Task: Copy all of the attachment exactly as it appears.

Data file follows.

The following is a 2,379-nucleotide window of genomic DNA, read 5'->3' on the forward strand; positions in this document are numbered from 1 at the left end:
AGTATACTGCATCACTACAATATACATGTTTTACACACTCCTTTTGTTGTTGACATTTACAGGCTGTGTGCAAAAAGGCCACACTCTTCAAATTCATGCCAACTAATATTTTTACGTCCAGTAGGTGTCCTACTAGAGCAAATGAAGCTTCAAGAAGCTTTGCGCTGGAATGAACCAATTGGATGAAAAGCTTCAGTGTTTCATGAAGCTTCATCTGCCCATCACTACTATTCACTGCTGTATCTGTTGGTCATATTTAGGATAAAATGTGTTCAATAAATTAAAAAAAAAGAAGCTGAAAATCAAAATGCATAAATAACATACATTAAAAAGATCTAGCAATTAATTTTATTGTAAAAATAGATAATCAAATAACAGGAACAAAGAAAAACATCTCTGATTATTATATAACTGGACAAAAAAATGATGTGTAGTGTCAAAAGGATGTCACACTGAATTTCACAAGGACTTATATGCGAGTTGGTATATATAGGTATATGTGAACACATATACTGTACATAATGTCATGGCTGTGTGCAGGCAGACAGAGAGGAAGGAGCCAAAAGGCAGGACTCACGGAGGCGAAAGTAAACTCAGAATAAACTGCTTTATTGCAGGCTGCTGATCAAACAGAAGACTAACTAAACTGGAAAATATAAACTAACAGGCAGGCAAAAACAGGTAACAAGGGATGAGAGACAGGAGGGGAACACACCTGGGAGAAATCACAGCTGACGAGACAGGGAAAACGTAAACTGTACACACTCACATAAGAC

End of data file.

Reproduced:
The following is a 2,379-nucleotide window of genomic DNA, read 5'->3' on the forward strand; positions in this document are numbered from 1 at the left end:
AGTATACTGCATCACTACAATATACATGTTTTACACACTCCTTTTGTTGTTGACATTTACAGGCTGTGTGCAAAAAGGCCACACTCTTCAAATTCATGCCAACTAATATTTTTACGTCCAGTAGGTGTCCTACTAGAGCAAATGAAGCTTCAAGAAGCTTTGCGCTGGAATGAACCAATTGGATGAAAAGCTTCAGTGTTTCATGAAGCTTCATCTGCCCATCACTACTATTCACTGCTGTATCTGTTGGTCATATTTAGGATAAAATGTGTTCAATAAATTAAAAAAAAAGAAGCTGAAAATCAAAATGCATAAATAACATACATTAAAAAGATCTAGCAATTAATTTTATTGTAAAAATAGATAATCAAATAACAGGAACAAAGAAAAACATCTCTGATTATTATATAACTGGACAAAAAAATGATGTGTAGTGTCAAAAGGATGTCACACTGAATTTCACAAGGACTTATATGCGAGTTGGTATATATAGGTATATGTGAACACATATACTGTACATAATGTCATGGCTGTGTGCAGGCAGACAGAGAGGAAGGAGCCAAAAGGCAGGACTCACGGAGGCGAAAGTAAACTCAGAATAAACTGCTTTATTGCAGGCTGCTGATCAAACAGAAGACTAACTAAACTGGAAAATATAAACTAACAGGCAGGCAAAAACAGGTAACAAGGGATGAGAGACAGGAGGGGAACACACCTGGGAGAAATCACAGCTGACGAGACAGGGAAAACGTAAACTGTACACACTCACATAAGAC